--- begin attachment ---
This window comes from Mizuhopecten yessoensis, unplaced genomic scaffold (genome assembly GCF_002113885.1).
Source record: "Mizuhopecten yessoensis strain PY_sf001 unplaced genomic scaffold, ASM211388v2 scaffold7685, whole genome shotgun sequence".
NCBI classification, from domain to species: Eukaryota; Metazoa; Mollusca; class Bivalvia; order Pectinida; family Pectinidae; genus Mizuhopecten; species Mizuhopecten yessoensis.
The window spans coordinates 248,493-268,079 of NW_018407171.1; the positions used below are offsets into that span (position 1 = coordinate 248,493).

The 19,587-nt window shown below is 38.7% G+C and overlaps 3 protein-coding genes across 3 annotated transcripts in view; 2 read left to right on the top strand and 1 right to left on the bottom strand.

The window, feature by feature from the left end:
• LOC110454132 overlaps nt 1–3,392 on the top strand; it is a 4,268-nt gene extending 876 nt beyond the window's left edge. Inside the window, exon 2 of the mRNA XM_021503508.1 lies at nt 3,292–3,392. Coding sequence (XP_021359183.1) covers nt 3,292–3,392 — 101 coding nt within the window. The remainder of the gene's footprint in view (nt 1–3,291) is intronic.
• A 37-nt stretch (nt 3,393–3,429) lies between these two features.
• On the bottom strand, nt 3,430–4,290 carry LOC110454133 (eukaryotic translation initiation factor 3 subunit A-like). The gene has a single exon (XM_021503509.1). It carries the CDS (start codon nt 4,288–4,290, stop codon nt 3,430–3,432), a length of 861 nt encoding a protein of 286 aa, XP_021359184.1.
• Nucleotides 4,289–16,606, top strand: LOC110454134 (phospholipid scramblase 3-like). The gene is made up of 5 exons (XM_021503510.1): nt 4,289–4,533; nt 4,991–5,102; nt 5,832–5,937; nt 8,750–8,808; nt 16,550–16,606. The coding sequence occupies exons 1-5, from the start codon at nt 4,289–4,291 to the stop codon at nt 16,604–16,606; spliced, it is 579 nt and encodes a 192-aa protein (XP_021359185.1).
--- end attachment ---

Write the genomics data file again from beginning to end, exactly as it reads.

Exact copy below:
This window comes from Mizuhopecten yessoensis, unplaced genomic scaffold (genome assembly GCF_002113885.1).
Source record: "Mizuhopecten yessoensis strain PY_sf001 unplaced genomic scaffold, ASM211388v2 scaffold7685, whole genome shotgun sequence".
NCBI classification, from domain to species: Eukaryota; Metazoa; Mollusca; class Bivalvia; order Pectinida; family Pectinidae; genus Mizuhopecten; species Mizuhopecten yessoensis.
The window spans coordinates 248,493-268,079 of NW_018407171.1; the positions used below are offsets into that span (position 1 = coordinate 248,493).

The 19,587-nt window shown below is 38.7% G+C and overlaps 3 protein-coding genes across 3 annotated transcripts in view; 2 read left to right on the top strand and 1 right to left on the bottom strand.

The window, feature by feature from the left end:
• LOC110454132 overlaps nt 1–3,392 on the top strand; it is a 4,268-nt gene extending 876 nt beyond the window's left edge. Inside the window, exon 2 of the mRNA XM_021503508.1 lies at nt 3,292–3,392. Coding sequence (XP_021359183.1) covers nt 3,292–3,392 — 101 coding nt within the window. The remainder of the gene's footprint in view (nt 1–3,291) is intronic.
• A 37-nt stretch (nt 3,393–3,429) lies between these two features.
• On the bottom strand, nt 3,430–4,290 carry LOC110454133 (eukaryotic translation initiation factor 3 subunit A-like). The gene has a single exon (XM_021503509.1). It carries the CDS (start codon nt 4,288–4,290, stop codon nt 3,430–3,432), a length of 861 nt encoding a protein of 286 aa, XP_021359184.1.
• Nucleotides 4,289–16,606, top strand: LOC110454134 (phospholipid scramblase 3-like). The gene is made up of 5 exons (XM_021503510.1): nt 4,289–4,533; nt 4,991–5,102; nt 5,832–5,937; nt 8,750–8,808; nt 16,550–16,606. The coding sequence occupies exons 1-5, from the start codon at nt 4,289–4,291 to the stop codon at nt 16,604–16,606; spliced, it is 579 nt and encodes a 192-aa protein (XP_021359185.1).